I was grown, married, with a kid of my own and I had dreams that didn’t revolve around “America’s most expensive” time of the year. It was important to come up with a plan so that I could enjoy the holiday’s without inching towards bankruptcy again. I had to avoid these financial mistakes this holiday and if you’re here, I’m reasoning you want to avoid them too.
So, keep reading…
7 Financial Mistakes to Avoid This Holiday
1) Not having a plan.
It doesn’t matter the amount of money you have to spend on the holidays if you don’t tell yourself what you’re going to do with that money – you’ll waste it.
Not having a plan is the easiest way to spend more than you thought you would. Your plan doesn’t have to be elaborate, but it should consist of the basics.
The basics should be who you’re purchasing gifts for, events you want to participate in, and your budget!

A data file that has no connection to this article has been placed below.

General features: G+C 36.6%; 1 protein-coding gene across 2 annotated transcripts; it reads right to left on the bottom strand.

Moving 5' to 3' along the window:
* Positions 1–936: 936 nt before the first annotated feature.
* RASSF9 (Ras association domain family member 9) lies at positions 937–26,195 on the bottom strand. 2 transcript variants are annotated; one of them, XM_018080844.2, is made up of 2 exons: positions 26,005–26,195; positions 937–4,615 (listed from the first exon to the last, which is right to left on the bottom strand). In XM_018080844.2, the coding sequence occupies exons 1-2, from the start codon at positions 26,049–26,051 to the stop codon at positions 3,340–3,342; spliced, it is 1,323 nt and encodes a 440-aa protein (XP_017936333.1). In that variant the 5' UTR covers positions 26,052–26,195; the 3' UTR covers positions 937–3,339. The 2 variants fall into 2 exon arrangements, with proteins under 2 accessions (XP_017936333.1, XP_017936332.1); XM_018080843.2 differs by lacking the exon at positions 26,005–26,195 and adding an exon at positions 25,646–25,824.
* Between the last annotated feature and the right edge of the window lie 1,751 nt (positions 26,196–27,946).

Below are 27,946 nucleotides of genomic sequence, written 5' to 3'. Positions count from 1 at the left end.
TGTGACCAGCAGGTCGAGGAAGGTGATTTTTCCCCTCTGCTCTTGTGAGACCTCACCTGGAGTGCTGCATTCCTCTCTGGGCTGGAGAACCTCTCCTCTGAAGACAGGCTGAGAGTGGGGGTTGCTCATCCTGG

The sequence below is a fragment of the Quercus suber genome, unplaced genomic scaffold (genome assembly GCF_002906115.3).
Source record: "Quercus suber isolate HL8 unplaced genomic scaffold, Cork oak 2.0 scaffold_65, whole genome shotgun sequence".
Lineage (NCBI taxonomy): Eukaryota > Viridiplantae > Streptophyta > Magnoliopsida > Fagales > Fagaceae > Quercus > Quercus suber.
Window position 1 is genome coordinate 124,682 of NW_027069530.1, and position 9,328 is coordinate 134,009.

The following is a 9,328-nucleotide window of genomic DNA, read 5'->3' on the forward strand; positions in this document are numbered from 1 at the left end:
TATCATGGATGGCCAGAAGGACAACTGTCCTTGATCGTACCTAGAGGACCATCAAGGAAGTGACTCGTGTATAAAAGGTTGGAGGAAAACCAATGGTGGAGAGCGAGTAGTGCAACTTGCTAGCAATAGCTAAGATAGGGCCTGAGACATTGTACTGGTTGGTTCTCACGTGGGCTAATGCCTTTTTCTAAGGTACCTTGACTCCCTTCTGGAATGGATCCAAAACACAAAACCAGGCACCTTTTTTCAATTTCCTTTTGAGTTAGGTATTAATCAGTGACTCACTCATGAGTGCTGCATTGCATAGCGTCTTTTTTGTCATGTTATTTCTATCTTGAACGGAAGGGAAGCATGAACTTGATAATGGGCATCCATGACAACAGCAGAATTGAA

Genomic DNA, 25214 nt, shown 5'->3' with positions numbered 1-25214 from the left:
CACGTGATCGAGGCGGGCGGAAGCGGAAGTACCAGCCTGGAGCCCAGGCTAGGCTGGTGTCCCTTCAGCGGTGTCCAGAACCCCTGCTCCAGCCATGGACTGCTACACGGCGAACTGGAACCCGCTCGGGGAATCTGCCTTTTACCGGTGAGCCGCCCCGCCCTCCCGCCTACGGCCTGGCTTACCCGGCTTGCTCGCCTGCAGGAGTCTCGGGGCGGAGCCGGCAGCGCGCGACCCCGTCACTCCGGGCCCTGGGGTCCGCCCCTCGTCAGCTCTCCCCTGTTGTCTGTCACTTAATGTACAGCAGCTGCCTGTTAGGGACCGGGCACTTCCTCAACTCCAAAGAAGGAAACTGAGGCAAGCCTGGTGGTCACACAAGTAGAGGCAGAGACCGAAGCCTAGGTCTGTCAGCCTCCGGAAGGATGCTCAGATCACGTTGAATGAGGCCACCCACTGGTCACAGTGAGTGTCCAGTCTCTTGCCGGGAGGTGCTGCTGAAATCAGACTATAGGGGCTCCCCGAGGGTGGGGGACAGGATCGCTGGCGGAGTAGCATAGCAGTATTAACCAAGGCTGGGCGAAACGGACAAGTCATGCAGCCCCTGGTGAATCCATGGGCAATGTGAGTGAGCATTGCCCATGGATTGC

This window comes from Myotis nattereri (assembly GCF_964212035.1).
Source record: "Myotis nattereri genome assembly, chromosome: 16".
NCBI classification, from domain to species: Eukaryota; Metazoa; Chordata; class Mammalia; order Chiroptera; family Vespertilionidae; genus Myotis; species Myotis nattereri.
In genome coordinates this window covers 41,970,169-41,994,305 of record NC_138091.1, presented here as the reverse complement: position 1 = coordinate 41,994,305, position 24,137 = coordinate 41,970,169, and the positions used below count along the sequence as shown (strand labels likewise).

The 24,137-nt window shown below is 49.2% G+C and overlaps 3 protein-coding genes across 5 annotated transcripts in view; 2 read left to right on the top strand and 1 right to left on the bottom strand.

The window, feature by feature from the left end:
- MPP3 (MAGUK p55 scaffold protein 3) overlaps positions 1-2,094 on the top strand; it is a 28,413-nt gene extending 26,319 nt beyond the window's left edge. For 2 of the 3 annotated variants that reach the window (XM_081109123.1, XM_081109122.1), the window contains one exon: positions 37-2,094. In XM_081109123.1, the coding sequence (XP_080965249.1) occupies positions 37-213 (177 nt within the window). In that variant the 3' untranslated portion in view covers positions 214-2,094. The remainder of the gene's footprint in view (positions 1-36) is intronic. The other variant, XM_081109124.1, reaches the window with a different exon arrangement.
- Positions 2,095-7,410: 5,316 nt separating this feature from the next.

Related Reading: 20 Ways to Have a Debt-Free Christmas
2) Not budgeting for Christmas at all.
Not having a plan for Christmas leads us right to the second biggest financial mistake to avoid this holiday – not budgeting for Christmas at all.
Your holiday budget should not be funded by missing a bill so you can afford gifts for everyone. Nor should your holiday budget be funded by your credit card without the money in the bank to pay it off in full!
Your Christmas budget, however, should consist of money you set aside throughout the entire year. As soon as January comes, create a budget and add Christmas to it. Fund this part of your budget throughout the entire year so you will have the cash to pay for Christmas.